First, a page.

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Cacophony is not too strong a word for the collective response to coverage of school discipline.

Readers of our Sunday story on efforts in Kent to rethink student suspensions ranged from blaming parents, to blaming teachers, to blaming the media. But the point of such inquiries — whether they appear in a newspaper or emanate from a think tank — is not to assign fault. It’s to open a discussion. It’s a search for answers.

With this in mind, one study mentioned in the story warrants greater emphasis because it shows that punitive discipline often has serious, detrimental repercussions for students.

In “Breaking Schools’ Rules,” researchers with the Council of State Governments tracked nearly 1 million Texas kids for six years, from seventh through 12th grade, trying to find out what happens to those who get suspended.

Their findings:

  • Most suspended students are repeaters, meaning that tossing them from the classroom is not fixing their behavior. Most embark on a cycle of discipline and academic failure, with an average of four suspensions each. Fifteen percent were disciplined 11 or more times.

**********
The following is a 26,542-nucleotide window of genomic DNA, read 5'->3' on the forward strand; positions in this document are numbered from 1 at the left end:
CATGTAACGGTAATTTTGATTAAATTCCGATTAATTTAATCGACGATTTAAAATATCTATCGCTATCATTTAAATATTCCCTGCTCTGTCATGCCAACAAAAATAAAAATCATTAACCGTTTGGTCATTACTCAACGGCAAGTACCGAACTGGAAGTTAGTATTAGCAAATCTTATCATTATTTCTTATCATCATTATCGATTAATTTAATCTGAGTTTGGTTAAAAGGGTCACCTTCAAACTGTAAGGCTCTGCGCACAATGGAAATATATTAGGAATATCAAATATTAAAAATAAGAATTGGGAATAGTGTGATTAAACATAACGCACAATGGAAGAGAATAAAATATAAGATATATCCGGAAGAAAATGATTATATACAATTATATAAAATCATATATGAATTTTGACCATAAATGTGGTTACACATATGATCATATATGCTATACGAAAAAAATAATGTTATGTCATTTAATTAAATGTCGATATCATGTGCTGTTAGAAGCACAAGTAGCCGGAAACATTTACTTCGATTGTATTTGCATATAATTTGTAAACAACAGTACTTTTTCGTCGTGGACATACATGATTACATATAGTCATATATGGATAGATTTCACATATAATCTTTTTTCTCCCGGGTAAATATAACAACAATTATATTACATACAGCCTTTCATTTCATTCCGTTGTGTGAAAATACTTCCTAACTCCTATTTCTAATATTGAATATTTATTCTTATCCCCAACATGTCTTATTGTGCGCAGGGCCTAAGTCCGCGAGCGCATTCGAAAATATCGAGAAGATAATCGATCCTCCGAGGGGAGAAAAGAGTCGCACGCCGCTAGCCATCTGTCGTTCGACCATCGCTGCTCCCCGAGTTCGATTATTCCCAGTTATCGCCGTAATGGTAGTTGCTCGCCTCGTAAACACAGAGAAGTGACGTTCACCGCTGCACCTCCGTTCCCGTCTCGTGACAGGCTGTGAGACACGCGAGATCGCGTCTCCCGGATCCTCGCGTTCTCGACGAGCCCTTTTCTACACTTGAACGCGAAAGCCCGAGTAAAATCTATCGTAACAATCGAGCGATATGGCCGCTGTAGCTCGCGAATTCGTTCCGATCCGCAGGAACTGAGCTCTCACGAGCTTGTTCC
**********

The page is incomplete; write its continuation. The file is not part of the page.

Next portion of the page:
• A student suspended or expelled at the discretion of an administrator — meaning for lower-level infractions, as opposed to breaking the law — is almost three times as likely to wind up in the juvenile justice system the following year.
  • While about 10 percent of suspended or expelled students eventually drop out, that figure shoots up the more times they’re disciplined. More than half the kids suspended 11 times did not graduate from high school during the time of the Texas study.

Only 3 percent of all disciplinary actions were for conduct that legally mandates removal from school, such as bringing in drugs or weapons; the rest came at the discretion of school officials.

“At the end of the day, no single system—not law enforcement, the courts, health services, departments of children and families, schools, or others—is exclusively responsible,” the authors conclude. “Instead, all of these systems have a role to play in supporting these students, their families, teachers, and the communities where they live.”